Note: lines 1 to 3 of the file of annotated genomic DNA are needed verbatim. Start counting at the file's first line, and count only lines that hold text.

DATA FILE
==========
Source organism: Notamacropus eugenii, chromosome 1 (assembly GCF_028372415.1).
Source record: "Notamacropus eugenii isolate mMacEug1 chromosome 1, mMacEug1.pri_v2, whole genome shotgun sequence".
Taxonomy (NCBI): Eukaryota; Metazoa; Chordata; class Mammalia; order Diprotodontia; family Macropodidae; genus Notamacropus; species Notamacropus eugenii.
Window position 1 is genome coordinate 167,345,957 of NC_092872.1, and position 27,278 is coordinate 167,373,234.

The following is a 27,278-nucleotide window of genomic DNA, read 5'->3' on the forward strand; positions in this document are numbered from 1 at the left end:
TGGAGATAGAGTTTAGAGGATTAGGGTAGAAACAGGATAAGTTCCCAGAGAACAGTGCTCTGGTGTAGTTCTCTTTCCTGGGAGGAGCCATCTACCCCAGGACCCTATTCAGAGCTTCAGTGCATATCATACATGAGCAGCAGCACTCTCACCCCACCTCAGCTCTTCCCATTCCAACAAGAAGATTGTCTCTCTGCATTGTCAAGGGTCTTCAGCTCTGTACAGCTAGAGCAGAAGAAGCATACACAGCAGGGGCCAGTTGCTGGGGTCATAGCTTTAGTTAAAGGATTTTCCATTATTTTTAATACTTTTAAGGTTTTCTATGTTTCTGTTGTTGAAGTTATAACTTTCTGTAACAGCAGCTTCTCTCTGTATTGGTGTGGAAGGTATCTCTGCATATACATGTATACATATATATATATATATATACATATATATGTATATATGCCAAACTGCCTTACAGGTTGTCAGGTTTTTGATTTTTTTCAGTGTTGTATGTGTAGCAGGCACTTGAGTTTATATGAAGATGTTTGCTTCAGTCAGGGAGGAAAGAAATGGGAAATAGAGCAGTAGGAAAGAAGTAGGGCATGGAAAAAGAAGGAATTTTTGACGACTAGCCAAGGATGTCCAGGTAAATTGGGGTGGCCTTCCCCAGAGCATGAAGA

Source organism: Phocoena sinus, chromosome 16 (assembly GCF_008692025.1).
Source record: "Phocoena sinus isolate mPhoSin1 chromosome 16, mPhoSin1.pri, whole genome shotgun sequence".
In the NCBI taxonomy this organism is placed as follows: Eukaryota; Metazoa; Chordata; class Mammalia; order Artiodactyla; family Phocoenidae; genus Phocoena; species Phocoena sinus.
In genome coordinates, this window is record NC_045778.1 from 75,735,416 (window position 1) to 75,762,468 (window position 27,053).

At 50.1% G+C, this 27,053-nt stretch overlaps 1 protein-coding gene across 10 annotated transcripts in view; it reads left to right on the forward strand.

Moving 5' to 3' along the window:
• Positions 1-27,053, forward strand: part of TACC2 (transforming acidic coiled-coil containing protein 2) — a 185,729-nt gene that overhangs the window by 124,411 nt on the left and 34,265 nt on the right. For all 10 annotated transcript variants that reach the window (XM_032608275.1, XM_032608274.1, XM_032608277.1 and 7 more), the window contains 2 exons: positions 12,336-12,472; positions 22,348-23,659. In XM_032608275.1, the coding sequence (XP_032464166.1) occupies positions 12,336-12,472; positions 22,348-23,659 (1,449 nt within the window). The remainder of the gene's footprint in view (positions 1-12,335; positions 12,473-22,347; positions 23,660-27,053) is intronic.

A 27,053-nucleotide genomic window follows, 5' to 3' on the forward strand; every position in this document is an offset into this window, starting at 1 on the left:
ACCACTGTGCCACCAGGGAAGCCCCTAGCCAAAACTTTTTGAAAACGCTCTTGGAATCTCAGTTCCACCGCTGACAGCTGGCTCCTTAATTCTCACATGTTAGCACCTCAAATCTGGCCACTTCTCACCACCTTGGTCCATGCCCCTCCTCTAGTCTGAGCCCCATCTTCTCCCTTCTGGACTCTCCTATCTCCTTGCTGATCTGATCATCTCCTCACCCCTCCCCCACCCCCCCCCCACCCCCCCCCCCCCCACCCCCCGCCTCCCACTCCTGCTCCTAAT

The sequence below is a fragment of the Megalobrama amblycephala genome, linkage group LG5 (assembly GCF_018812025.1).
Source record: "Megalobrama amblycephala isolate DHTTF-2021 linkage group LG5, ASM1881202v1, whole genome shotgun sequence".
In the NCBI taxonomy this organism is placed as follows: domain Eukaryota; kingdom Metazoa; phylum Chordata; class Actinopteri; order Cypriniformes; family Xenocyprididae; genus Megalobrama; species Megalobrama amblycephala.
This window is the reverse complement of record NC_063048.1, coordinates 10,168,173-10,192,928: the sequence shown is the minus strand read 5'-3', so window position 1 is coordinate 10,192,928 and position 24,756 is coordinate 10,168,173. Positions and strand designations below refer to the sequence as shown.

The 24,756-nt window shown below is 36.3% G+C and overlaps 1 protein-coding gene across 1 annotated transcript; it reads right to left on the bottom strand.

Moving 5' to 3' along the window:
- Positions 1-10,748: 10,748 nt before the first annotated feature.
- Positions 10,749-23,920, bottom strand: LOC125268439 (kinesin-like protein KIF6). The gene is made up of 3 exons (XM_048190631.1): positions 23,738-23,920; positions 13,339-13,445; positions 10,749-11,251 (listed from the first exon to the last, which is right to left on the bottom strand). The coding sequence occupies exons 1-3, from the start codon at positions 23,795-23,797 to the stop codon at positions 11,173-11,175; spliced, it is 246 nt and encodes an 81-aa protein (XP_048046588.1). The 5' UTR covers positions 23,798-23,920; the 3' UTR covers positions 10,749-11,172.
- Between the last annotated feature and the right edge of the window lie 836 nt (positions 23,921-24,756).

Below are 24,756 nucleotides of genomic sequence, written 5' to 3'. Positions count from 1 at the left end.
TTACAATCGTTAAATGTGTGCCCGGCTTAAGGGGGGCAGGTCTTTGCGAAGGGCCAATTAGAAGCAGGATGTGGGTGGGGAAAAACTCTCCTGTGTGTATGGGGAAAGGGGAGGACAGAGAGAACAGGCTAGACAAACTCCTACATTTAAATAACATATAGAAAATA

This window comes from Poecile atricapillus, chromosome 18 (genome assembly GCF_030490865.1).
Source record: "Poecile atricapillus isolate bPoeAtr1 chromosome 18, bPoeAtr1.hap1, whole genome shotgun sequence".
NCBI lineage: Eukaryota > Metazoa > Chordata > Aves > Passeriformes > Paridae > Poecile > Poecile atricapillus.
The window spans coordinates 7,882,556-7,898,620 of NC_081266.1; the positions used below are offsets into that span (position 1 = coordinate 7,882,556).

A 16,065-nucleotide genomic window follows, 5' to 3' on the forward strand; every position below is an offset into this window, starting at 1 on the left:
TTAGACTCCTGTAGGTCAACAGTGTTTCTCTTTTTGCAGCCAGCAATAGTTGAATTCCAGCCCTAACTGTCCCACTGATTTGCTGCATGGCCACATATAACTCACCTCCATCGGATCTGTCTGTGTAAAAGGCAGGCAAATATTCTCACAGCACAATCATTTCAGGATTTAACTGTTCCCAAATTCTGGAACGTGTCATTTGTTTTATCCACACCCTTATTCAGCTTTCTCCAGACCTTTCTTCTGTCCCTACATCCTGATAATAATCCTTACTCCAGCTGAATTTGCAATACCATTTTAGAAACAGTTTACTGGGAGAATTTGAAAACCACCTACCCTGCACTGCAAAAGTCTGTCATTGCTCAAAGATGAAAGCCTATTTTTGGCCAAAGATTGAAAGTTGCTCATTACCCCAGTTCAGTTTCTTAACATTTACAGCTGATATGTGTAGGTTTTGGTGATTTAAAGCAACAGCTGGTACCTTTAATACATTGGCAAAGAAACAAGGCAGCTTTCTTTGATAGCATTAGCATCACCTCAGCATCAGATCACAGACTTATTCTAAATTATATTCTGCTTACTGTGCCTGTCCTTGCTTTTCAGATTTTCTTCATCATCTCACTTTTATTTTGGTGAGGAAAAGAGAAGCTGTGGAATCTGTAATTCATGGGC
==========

Source organism: Notamacropus eugenii, chromosome 1 (assembly GCF_028372415.1).
Source record: "Notamacropus eugenii isolate mMacEug1 chromosome 1, mMacEug1.pri_v2, whole genome shotgun sequence".
Taxonomy (NCBI): Eukaryota; Metazoa; Chordata; class Mammalia; order Diprotodontia; family Macropodidae; genus Notamacropus; species Notamacropus eugenii.